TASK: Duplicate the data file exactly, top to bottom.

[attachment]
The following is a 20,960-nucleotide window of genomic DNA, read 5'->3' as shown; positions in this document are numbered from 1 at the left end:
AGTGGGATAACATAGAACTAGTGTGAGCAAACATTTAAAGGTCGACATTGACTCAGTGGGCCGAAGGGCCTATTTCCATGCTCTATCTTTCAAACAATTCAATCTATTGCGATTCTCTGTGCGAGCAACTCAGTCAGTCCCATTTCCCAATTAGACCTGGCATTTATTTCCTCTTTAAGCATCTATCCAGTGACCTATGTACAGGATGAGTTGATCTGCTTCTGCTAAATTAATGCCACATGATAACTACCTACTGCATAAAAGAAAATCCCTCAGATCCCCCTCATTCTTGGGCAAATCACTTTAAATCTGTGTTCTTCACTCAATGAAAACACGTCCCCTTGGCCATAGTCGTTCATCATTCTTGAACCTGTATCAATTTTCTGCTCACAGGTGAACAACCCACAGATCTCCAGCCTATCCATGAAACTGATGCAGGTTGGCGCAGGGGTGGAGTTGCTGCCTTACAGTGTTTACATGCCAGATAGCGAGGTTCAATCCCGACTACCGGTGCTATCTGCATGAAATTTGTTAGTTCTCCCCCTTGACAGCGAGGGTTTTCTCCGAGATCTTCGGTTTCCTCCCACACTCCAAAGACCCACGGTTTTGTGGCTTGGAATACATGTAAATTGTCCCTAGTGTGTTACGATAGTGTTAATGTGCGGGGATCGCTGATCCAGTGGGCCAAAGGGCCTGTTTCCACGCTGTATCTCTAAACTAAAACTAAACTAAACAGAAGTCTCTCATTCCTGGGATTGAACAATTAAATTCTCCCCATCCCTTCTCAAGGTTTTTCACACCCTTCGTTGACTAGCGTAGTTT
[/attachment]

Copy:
The following is a 20,960-nucleotide window of genomic DNA, read 5'->3' as shown; positions in this document are numbered from 1 at the left end:
AGTGGGATAACATAGAACTAGTGTGAGCAAACATTTAAAGGTCGACATTGACTCAGTGGGCCGAAGGGCCTATTTCCATGCTCTATCTTTCAAACAATTCAATCTATTGCGATTCTCTGTGCGAGCAACTCAGTCAGTCCCATTTCCCAATTAGACCTGGCATTTATTTCCTCTTTAAGCATCTATCCAGTGACCTATGTACAGGATGAGTTGATCTGCTTCTGCTAAATTAATGCCACATGATAACTACCTACTGCATAAAAGAAAATCCCTCAGATCCCCCTCATTCTTGGGCAAATCACTTTAAATCTGTGTTCTTCACTCAATGAAAACACGTCCCCTTGGCCATAGTCGTTCATCATTCTTGAACCTGTATCAATTTTCTGCTCACAGGTGAACAACCCACAGATCTCCAGCCTATCCATGAAACTGATGCAGGTTGGCGCAGGGGTGGAGTTGCTGCCTTACAGTGTTTACATGCCAGATAGCGAGGTTCAATCCCGACTACCGGTGCTATCTGCATGAAATTTGTTAGTTCTCCCCCTTGACAGCGAGGGTTTTCTCCGAGATCTTCGGTTTCCTCCCACACTCCAAAGACCCACGGTTTTGTGGCTTGGAATACATGTAAATTGTCCCTAGTGTGTTACGATAGTGTTAATGTGCGGGGATCGCTGATCCAGTGGGCCAAAGGGCCTGTTTCCACGCTGTATCTCTAAACTAAAACTAAACTAAACAGAAGTCTCTCATTCCTGGGATTGAACAATTAAATTCTCCCCATCCCTTCTCAAGGTTTTTCACACCCTTCGTTGACTAGCGTAGTTT